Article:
Godly sexuality is one of His most beautiful creations, so we should not be surprised that Satan hates it and yearns to destroy it. His malice is evident in unhappy marriages, in sexual immorality, and increasingly in enslavement to pornography. Like all that Satan does, these things are counterfeits of the original, having the appearance of God’s good work without its reality.
This is most obvious with porn. Immorality at least involves a one-flesh experience with somebody, but porn use doesn’t involve anybody. Pleasure is present, but intimacy is always, devastatingly, absent. Porn does not create, for it is sterile. It does not enrich, for it is empty. It does not unite, for it is lonely.
Pornography certainly existed 2000 years ago (witness the frescoes that have been unearthed in the brothels of Pompeii), but Paul never could have used it to illustrate the relationship between Christ and the church. That relationship is fundamentally selfless. Christ surrendered everything to His bride in death; she surrenders everything to Him in life. So too, God intends for husbands and wives to surrender everything to one another in the intimacy of marriage (of which sexual intimacy is both a part and an analog).
By contrast, porn is selfish. You have no thought for anyone else; it’s entirely about you. Thus, the porn user falls prey to the great paradox of selfishness. There is great joy in serving others, but there is no joy in serving the self. Instead, selfishness hollows us out like a worm in an apple.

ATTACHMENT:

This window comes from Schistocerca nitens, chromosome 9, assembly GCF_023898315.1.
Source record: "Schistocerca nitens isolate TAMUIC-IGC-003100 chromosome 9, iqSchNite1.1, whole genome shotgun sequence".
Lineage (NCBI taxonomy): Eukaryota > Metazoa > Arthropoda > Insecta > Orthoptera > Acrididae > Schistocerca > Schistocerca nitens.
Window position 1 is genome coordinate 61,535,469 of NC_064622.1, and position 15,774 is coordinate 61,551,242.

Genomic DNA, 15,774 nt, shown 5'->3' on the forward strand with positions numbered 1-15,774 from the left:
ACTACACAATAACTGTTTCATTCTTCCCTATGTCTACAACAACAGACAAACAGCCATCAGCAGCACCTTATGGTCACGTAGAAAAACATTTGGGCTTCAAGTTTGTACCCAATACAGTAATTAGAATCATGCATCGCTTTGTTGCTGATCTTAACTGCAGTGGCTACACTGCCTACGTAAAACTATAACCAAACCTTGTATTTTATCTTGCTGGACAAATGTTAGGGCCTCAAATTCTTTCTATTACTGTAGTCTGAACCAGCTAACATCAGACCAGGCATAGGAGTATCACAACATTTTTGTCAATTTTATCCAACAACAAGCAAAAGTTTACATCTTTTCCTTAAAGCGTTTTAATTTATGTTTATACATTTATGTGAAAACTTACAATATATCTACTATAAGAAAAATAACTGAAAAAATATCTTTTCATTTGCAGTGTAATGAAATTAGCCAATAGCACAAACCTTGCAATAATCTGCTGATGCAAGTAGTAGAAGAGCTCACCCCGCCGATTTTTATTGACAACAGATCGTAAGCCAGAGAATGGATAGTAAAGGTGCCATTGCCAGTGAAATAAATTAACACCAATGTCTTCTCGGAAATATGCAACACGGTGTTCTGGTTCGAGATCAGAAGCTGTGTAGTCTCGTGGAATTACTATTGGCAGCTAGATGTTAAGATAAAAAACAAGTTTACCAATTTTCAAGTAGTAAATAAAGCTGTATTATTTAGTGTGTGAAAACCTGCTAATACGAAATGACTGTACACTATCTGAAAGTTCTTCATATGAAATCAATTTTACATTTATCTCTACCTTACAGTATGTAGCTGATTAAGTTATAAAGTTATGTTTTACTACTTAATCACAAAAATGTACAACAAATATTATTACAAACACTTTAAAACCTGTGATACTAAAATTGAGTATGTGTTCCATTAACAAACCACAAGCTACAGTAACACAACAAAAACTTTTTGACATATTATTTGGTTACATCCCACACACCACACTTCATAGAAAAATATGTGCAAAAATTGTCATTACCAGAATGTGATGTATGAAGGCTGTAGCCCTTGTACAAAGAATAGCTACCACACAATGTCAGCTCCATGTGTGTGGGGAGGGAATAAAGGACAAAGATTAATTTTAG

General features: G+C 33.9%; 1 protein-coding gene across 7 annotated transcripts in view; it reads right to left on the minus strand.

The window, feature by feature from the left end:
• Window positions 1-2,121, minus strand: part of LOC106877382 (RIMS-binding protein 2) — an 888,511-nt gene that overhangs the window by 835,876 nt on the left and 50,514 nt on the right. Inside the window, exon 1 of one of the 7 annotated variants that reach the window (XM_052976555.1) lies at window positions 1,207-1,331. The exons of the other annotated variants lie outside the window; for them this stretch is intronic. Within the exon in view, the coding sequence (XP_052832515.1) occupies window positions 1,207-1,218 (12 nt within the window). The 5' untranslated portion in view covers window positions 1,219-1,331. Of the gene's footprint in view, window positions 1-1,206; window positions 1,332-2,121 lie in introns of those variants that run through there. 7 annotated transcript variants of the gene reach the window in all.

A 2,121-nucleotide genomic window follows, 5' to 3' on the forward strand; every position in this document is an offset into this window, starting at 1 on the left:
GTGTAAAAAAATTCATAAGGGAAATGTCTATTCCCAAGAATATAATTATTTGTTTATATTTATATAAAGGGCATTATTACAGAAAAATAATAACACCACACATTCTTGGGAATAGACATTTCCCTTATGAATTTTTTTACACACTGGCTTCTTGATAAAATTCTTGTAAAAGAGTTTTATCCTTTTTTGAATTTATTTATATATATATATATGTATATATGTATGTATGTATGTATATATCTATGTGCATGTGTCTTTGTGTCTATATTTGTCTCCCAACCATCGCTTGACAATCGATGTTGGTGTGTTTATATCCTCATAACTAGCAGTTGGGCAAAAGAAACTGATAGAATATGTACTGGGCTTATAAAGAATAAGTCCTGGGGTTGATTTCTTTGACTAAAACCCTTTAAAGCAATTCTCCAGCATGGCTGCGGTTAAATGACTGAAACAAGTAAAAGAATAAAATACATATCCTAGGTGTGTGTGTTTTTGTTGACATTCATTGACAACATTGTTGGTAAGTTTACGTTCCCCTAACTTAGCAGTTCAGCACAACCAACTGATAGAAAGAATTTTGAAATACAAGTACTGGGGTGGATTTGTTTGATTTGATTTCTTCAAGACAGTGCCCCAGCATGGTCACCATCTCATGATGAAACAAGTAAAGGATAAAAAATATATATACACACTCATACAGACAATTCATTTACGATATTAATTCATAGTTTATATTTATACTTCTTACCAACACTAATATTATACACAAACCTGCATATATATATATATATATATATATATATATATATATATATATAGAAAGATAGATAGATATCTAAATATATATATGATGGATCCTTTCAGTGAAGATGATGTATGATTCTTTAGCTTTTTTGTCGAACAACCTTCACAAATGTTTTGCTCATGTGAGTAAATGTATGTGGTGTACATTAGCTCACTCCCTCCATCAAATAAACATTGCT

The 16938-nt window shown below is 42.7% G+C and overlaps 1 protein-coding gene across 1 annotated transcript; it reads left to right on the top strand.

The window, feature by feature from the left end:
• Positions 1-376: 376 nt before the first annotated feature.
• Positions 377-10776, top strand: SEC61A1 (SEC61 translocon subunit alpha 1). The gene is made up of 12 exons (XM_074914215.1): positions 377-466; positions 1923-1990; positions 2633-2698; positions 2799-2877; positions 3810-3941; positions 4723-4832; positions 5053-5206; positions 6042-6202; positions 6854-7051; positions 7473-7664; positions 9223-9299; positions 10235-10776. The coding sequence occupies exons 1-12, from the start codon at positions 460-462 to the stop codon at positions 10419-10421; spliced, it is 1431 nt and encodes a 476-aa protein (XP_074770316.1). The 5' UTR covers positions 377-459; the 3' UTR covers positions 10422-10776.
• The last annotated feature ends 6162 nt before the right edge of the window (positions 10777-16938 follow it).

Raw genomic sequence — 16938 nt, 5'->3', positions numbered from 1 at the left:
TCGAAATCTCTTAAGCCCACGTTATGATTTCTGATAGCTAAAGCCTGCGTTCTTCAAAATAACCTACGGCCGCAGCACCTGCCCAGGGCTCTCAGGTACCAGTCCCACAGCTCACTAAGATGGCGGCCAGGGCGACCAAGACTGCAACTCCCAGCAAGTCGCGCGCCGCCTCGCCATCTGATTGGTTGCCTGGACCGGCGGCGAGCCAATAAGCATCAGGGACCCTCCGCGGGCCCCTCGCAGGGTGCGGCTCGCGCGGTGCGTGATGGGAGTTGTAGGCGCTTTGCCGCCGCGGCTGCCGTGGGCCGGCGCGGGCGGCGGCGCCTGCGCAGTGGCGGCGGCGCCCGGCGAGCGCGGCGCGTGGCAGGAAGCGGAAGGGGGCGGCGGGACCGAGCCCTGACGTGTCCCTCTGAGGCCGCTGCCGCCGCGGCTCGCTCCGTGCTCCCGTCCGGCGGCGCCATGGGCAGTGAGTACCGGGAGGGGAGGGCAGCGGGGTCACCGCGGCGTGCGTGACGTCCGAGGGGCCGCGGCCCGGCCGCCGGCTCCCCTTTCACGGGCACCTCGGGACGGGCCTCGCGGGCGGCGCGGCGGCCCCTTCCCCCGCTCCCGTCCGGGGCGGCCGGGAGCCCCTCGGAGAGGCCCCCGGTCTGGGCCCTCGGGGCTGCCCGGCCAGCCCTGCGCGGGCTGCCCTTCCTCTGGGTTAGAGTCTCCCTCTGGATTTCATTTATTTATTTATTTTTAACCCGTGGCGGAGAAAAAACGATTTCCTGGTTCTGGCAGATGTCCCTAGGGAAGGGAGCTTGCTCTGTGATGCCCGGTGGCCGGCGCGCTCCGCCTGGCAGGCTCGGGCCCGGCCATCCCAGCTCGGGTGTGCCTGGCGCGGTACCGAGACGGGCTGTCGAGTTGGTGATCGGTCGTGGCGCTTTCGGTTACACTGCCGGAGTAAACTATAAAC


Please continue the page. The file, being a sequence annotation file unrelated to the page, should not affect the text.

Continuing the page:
There are no happy, contented, flourishing porn users. No one returns repeatedly to that first picture, that first video, finding it ever more fulfilling than it was the first time. Instead, the pleasures of porn swiftly begin to pall. What was once captivating quickly becomes boring, and so the porn user (or, by this time, more properly “porn addict”) begins a futile, frantic search to rediscover what they have lost.
Over time, they turn to depictions that are ever more shocking and extreme, but more and more, those things offer less and less. They learn that the hardness of heart caused by sin is most of all a problem for the sinner. Eventually, the greatest depravity that the Internet has to offer elicits scarcely a quiver, but still the addict continues, miserable but hoping desperately that what they find with the next swipe, the next mouse click, will help them feel something again.
Sadly, the addict becomes insensible not only to evil but also to good. In training themselves to focus on seeming rather than substance, they lose the ability to appreciate union with their spouse. In marriage, physical attraction is only the tip of the iceberg, but if all you care about is physical attraction, no flesh-and-blood spouse can compete with the airbrushed impossibility available online. Living waters flow from following God’s design in marriage, but the addict returns futilely to the broken cistern of pornography, hoping to find there what it never can offer.
Such a combination of misery and enslavement always has a diabolical origin, but anyone who truly wants to be free can conquer through Christ. The road out of porn addiction, as with any addiction, is long and difficult, but escape is possible.
It is far better for all of us, though, to learn to see the trap surrounding the bait before we take that first bite. We need wisdom to avoid the snare that Satan has laid, and we also need courage to teach others about it. Sex is nobody’s favorite topic in Bible class or at the dinner table, but the more we emphasize the joys of obedience and the dangers of sin, the more likely we are to evade temptation.
This article originally appeared in the March issue of Pressing On.
I few days ago, I posted a bulletin article about Galatians 3:23-25 and Paul’s proclamation that we are no longer under the Law of Moses. In particular, I applied this to the use of instrumental music in worship and explained that the use of the instrument in Psalms and elsewhere is not relevant to our practice today.